22 March 2017

How People Change – The Therapeutic Process in Addiction Recovery

The Therapeutic Process of Addiction Recovery

Most people come to therapy because they want change to happen, and nowhere is this more true than in the field of addiction.

Addicts are often unrealistic; they expect someone else to change rather than themselves – a partner, boss or loved one. Sometimes they think that a purely external factor needs to change, such as moving to live in another country. Sometimes they even expect the therapist to change. They don’t want to look at themselves; all they really want is a result: for the pain to cease.

The medical world has long been built around a passive ‘doctor – patient’ relationship, with the idea that the patient can lie back and wait for someone to fix them. Even the word ‘patient’ implies the act of waiting and enduring, rather than actively taking part in your own recovery. This is particularly problematic for addiction therapy, and newcomers to addiction treatment can have misconceptions about how it actually works. Often they think it will be like a hospital visit, that someone else is going to do all the hard work for them. But with therapy this is not the case. Nobody else can fix them. The patient has to take responsibility for this themselves.

Just understanding this fact is one of the hardest parts of recovery. Many addicts are stuck in ‘victim mode’, which means that they find it easier to blame circumstances or other people for their addiction rather than themselves. Blaming an unhappy childhood, for example, can be a perfect excuse for some to keep their habit going, while deciding to leave the comfort zone and do things differently can be a scary prospect. But it must be done. As the great psychotherapist and addiction expert Carl Jung said, “I am not what happened to me. I am what I choose to become”.

So therapy is all about change? Wrong – a large part of therapy is about acceptance. It is the combination of these two aspects that will make the therapeutic process work. As Reinhold Niebuhr put it in the Serenity Prayer:

“God grant me the serenity to accept the things I cannot change, courage to change the things I can and the wisdom to know the difference”.

So how does therapy work in practice?

First off, the ground rules have to be established: at their simplest, the patient has to bring to the process the three basics of honesty, openness and willingness to change; without these, a successful outcome is unlikely. In return, the therapist must bring to the patient respect, empathy and understanding. With these ground rules in place, a healthy therapeutic relationship can be established.

But for progress to be made, it then becomes crucial for the patient to take responsibility for recovery, which means surrendering to the treatment programme and doing whatever it takes to recover, in the same way as a person with any form of terminal illness will follow a recovery programme that offers hope of success. In reality, these things are not so different: addiction too is often a terminal illness, if left untreated.

Then comes the often painful but essential process of facing reality, which will probably mean dealing with the denial that many addicts have towards their condition and its consequences. There are three essential truths that the patient must admit and accept:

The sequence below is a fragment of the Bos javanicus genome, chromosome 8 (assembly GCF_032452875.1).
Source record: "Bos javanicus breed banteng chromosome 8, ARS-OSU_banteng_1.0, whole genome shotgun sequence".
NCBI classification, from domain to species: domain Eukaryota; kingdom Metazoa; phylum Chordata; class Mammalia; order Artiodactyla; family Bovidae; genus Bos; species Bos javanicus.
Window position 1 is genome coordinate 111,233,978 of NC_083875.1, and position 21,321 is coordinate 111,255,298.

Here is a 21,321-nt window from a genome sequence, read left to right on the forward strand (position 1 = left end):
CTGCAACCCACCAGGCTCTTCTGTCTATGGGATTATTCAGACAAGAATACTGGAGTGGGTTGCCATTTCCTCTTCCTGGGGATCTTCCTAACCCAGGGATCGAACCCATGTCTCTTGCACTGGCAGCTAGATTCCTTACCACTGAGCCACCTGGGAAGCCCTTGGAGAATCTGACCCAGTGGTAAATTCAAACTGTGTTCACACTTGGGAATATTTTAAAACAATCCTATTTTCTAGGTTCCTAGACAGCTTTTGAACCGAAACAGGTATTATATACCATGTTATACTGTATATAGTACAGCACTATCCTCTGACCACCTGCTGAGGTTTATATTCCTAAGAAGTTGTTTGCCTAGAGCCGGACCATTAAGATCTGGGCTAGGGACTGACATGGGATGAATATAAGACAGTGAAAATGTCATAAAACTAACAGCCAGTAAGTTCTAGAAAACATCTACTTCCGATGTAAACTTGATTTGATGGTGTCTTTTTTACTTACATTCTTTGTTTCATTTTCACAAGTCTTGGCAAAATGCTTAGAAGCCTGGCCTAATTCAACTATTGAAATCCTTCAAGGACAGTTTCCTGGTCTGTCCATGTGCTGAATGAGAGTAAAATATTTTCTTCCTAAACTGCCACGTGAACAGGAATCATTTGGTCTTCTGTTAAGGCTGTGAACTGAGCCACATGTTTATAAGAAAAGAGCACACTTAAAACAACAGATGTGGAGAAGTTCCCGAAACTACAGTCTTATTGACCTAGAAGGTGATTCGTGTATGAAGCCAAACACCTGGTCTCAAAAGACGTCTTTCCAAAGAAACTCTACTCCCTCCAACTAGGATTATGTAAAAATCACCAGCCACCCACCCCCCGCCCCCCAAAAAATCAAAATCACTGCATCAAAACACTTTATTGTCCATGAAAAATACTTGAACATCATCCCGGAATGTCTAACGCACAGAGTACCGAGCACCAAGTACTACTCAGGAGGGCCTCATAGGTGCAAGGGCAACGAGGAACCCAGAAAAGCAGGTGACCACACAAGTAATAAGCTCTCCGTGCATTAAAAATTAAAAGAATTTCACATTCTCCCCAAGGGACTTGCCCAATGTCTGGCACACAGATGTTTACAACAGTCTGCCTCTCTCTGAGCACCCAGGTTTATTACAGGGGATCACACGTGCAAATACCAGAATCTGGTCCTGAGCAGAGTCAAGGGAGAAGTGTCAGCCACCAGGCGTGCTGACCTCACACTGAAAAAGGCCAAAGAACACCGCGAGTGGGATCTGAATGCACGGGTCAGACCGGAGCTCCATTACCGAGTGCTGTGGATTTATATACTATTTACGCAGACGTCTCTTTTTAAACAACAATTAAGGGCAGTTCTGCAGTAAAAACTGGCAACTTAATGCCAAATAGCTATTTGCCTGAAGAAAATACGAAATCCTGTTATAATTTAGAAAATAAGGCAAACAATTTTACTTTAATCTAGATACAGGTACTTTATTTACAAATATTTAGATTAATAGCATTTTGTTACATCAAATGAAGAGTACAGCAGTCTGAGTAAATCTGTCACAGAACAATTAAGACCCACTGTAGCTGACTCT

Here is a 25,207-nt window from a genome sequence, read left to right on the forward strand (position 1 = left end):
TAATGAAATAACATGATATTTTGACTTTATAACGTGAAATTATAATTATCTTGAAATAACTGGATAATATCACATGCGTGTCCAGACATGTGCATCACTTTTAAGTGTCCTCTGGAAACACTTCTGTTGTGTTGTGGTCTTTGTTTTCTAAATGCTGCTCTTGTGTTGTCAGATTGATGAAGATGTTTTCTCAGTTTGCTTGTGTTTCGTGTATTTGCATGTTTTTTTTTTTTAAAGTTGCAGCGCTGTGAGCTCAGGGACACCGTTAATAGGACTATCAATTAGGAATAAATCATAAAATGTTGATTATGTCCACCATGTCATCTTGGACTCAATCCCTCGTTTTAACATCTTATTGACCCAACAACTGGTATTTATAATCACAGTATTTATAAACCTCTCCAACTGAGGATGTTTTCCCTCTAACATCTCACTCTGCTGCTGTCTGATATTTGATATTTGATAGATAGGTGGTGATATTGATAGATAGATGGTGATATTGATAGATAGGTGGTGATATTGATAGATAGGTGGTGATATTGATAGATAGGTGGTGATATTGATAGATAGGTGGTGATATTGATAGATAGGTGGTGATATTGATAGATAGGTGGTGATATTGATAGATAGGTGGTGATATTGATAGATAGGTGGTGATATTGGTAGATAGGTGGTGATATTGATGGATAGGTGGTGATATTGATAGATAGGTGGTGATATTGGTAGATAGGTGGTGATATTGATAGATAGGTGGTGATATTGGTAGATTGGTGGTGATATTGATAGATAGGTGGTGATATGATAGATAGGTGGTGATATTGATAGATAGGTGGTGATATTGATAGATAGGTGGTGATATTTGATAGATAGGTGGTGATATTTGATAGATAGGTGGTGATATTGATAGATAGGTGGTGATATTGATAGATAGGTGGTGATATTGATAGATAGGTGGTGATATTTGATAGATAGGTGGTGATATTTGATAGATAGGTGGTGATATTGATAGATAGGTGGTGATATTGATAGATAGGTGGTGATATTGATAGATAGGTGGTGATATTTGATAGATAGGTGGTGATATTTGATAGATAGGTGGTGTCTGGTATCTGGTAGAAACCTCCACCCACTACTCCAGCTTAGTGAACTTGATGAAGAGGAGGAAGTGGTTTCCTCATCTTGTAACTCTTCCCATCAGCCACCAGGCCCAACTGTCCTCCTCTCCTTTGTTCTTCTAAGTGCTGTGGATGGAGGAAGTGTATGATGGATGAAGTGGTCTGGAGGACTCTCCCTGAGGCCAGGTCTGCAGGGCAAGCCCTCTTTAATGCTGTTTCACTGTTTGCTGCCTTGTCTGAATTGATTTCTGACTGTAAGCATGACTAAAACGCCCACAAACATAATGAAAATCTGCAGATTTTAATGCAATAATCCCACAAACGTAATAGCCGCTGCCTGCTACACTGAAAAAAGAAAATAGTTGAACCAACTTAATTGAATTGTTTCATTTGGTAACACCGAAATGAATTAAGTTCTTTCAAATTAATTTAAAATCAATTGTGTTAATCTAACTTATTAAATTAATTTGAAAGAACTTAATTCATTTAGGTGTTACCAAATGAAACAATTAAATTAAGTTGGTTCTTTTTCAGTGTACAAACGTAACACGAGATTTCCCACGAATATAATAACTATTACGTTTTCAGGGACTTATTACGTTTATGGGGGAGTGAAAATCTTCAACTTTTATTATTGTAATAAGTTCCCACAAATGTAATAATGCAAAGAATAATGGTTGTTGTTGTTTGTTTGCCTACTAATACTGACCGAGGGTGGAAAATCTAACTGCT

This is what your behaviour was like

This is how it makes others feel and think about you

This is how it makes you feel about yourself.

By accepting this reality, the patient becomes ready to face the crucial questions: how do you feel about this situation and what do you, with help, want to do about it?

Getting to this point is hard, but there are two things that have proved incredibly effective in helping along the way: group therapy and something less tangible – the ‘X Factor’ of spirituality. Together, these two make up the corner stones of the highly unusual but remarkably effective model of the 12 step therapy programme, which was introduced by the founding fathers of the Alcoholics Anonymous movement in the mid 1930’s.

The inclusion of spirituality – the concept that recovering addicts need help from a ‘power greater than themselves’ (it does not have to be a God of any particular religion) – may be seen as a logical progression after the addict has fully admitted and accepted the powerlessness and unmanageability in their lives that was caused by addiction. By asking for help and exploring their spiritual side, many patients find that they are filling a void created by the absence of addiction.

It does not stop there however. In fact it never stops at all, until we are dead. Change and acceptance can be undone and addiction is only ever in remission – an addict is never ‘cured’. The new habits and attitudes that are learnt in the first periods of recovery must be nurtured even decades later. Sobriety can be the start of a happy and fulfilling life – but the price is eternal vigilance.

 

References:

Serenity Prayer – Reinhold Niebuhr. C 1935

Memories, Dreams, Reflections – Authors Carl Jung and Aniela Jaffé. Publisher 1962 Exlibris

The necessary and sufficient of therapeutic personality change – Author Carl Rogers. Publisher 1957 Journal of Consulting Psychology

Letter to Bill W – Dr Carl Jung – 1961 (AA Grapevine January 1963)

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